The End. I Am No Longer Mentoring the 8-Year-Old Who Told Me "I Hate Homos"

04/01/2014 04:33 pm ET | Updated Feb 02, 2016

When I first started volunteering to be a mentor for at risk youths, I was filled with optimism and hope. I had finally decided that my fears of being labeled a dirty old man or a predator by an unkind and unjust moral majority were no longer going to prevent me from making a difference. Their agonizingly effective campaign of linking homosexuality and pedophilia (I'm looking at you, Scott Lively and Tony Perkins) was succeeding, and I was just another victim of the lies and misinformation. I am a gay man and my interest in "little boys" pretty much begins and ends with LEGO. Oh yeah, and being a positive role model, making a difference and blah, blah, blah... where's the LEGO? I wasn't one of their monsters, so it was time to stand up and be counted.

After a thorough vetting -- which included a criminal background check, an extensive questionnaire and several interviews with my now coordinator -- I was paired with a seven-year-old boy (I'll call him Mike) who, like me, had recently lost his father. When I called his house to set up a meeting -- a "getting to know you" session -- with him and his mom, I was sent to voicemail, so I left a brief message explaining who I was, the program I was affiliated with and my contact information. Then, I waited.

Several days later, I got a call from my coordinator saying, "Something's come up," and would I please get in touch with her. It turned out that the "something" was that I was gay. An older sibling had listened to my message and dropped an off the cuff remark about, "The gay guy who wants to hang out with Mike," and panic had set in. Mike's mom, who was just as much a victim of Right Wing smear as I was, had called the offices fishing for information about me, and ultimately, about my sexual orientation. With my permission, she was told that I was gay. Upon reflection, and with some reservation, she agreed to allow the meeting to take place.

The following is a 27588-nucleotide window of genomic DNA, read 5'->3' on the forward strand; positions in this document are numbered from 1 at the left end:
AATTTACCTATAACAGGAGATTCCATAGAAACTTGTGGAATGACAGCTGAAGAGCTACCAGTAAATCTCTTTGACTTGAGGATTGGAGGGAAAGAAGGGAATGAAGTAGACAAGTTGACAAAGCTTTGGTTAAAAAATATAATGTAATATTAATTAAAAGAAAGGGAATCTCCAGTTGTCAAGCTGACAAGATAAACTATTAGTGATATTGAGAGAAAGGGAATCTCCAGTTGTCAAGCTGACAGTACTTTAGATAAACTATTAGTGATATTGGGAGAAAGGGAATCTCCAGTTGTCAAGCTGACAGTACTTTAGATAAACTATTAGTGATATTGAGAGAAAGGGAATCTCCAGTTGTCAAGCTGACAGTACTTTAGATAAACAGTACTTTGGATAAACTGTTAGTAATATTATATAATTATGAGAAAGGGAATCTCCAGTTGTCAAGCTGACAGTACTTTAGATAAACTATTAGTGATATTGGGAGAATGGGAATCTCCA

This was basically my worst fear coming to light: They think I am a child molester. I called Mike's mom and left another message in which I told her that I understood if she did not want me to be her son's mentor. I get it. I live in the same world that she does. I hear the horrible things that I am called. I told her that she had to do what she thought was in the best interest of her child, and if that wasn't having a gay, over 30, volunteer spending time alone with her seven-year-old son, then so be it. It really wasn't any of my business. She appreciated the call and told me, "I want Mike to grow up knowing that the world is filled with all sorts of people. That just because some of us are different... it shouldn't make any difference."

Still, when I met them for the first time and walked into the room, there was an audible sigh of relief. I am not the gay man portrayed in mainstream media. I am 6'2", unshaven and perpetually out of shape. I never wear a tank top or a polka dot bow tie or cropped pants with colorful shoes. I am low key, masculine and do not speak with a lisp. I am not Jack McFarlane or Rickie from My So Called Life. I must have fit their criteria -- not the kind of gay that might rub off -- because Mike and I have been hanging out ever since.

There are a lot of gay men who feel marginalized or dismissed, even by their own community, because they do not fit into our heteronormative world. Sadly, society seems more prepared to deal with me because I am sufficiently camouflaged. This may be patently unjust, but it's true. If I had been deemed "too gay," what would I have done then? Would I have collapsed back into somebody else's version of my self worth? Would I have given up completely?

Ultimately, it all worked out and far better than I had ever dreamed possible. Mike and I still hang out, eight years later, and I have become an extension of his family. He has enriched my life beyond words.